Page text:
The university, said Baysinger, is interested in conducting research into gang activity and how systematic approaches might reduce such activity.

"The information gathered will help us when we are writing for other grants," shared Baysinger.

Sunnyside's Promise, he said, is also in the process of pursuing other grants that will benefit Sunnyside, including a recreation grant.

"We've got a lot of things going on," Baysinger stated.

In addition to seeking grants for the community, he said the soccer field idea that has been approved by the Sunnyside City Council as a result of the efforts of community members is progressing.

Baysinger told those gathered soil has been placed at the location for the purpose of leveling the ground. "The tree has been removed and I believe ground excavation will begin sometime this month," he shared.

He said there have been several businesses and community members who have willingly "stepped up" to assist in the effort.

Nate Bridges added a few comments, stating, "One community member stepped up to help pay for the weir box...he asked what we needed and went to the irrigation district and paid for it.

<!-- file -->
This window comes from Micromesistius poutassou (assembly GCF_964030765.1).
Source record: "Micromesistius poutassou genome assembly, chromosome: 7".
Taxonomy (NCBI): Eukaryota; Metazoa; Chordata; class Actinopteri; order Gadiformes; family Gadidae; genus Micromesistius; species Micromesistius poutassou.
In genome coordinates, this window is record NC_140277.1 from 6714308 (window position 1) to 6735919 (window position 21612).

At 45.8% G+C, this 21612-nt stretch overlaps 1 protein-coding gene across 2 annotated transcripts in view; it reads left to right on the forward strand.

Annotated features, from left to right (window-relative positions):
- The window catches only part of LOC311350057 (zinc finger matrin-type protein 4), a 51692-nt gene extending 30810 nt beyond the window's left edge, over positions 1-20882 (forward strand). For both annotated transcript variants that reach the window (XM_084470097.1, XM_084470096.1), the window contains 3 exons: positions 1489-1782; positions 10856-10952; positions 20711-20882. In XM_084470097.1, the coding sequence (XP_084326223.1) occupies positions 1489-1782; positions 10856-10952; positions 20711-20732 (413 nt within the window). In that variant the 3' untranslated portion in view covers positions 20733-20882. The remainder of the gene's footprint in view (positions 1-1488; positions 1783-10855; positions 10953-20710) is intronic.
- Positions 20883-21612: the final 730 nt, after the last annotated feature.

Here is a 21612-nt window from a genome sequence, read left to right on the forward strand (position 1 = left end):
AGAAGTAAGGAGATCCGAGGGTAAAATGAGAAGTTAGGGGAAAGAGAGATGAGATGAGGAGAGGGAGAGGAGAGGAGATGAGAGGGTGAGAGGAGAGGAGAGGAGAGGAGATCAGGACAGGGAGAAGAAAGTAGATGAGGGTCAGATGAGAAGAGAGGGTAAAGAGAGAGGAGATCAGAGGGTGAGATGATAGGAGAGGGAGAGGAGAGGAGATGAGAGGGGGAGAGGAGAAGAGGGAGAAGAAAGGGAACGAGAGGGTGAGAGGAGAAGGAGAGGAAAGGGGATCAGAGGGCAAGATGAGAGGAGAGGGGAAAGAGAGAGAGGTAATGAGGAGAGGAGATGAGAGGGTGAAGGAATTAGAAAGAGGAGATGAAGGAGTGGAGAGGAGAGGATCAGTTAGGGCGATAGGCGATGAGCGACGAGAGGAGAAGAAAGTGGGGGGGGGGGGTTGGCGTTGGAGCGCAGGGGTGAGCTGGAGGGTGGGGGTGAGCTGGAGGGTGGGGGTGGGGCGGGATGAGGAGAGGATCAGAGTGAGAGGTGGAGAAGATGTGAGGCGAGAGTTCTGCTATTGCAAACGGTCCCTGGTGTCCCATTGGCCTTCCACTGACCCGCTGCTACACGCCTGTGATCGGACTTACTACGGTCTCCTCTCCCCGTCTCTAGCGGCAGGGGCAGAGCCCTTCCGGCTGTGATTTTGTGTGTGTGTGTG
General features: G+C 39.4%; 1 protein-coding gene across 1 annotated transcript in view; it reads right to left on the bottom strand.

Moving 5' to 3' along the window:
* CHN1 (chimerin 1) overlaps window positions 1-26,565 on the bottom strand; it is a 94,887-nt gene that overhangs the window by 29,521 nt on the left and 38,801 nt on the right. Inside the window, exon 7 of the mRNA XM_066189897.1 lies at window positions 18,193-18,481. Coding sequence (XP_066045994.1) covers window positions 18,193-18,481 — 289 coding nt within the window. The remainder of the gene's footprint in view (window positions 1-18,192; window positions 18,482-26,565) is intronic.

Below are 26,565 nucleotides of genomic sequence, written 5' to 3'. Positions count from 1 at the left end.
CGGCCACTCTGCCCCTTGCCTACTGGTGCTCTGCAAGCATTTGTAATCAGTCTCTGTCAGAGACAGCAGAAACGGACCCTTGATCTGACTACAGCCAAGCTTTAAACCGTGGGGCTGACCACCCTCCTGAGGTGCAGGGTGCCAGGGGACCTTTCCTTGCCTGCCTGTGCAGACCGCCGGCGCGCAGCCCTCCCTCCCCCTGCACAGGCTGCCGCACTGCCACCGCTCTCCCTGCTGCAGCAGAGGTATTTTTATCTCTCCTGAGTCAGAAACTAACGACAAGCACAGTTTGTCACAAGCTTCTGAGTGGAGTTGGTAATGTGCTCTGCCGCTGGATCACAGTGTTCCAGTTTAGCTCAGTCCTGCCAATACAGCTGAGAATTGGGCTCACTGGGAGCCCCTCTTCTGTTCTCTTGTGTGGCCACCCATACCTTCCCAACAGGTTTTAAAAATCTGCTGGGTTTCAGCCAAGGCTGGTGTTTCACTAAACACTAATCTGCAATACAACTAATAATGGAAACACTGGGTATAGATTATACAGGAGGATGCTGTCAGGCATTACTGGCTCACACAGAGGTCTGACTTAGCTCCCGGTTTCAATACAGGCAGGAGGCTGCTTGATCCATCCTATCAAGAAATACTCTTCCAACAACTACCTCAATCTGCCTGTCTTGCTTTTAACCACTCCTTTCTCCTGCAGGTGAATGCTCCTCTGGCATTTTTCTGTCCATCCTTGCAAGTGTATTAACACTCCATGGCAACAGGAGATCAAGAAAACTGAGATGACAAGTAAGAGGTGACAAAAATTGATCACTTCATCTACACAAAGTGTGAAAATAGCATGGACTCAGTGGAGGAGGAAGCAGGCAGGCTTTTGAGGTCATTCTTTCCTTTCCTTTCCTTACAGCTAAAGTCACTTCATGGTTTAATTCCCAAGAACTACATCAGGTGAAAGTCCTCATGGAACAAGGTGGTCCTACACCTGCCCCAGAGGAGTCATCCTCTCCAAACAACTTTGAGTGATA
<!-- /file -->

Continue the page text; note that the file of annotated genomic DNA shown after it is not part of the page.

"People are saying, 'Let's get it done."

Other projects, too, are showing progress.

Baysinger said the Lucky 7 Bike Shop has received a statewide response and he is impressed as to the community's reception of the program.

"I think Sheriff Irwin brought that idea to us," shared Bridges, giving the sheriff accolades.

Irwin said a few words in response, stating his first idea was to provide youngsters automotive mechanic skills through an auto shop concept. He thought better of the idea and felt it needed to be scaled down.

"The (bike shop) idea was about to die down until Julie Kerr came in," shared the sheriff.

Dan White works with the program and said Kerr got him involved, and between June and September of 2009 the effort to forge ahead with the bike shop concept took off.

"We scrounged up enough bicycles and parts to put between 40 and 50 kids through the program," he said.

What astounded White, and those working with the youngsters, was the parent involvement.

"That was the crowning moment of the program," White told those at last night's gang reduction initiative meeting.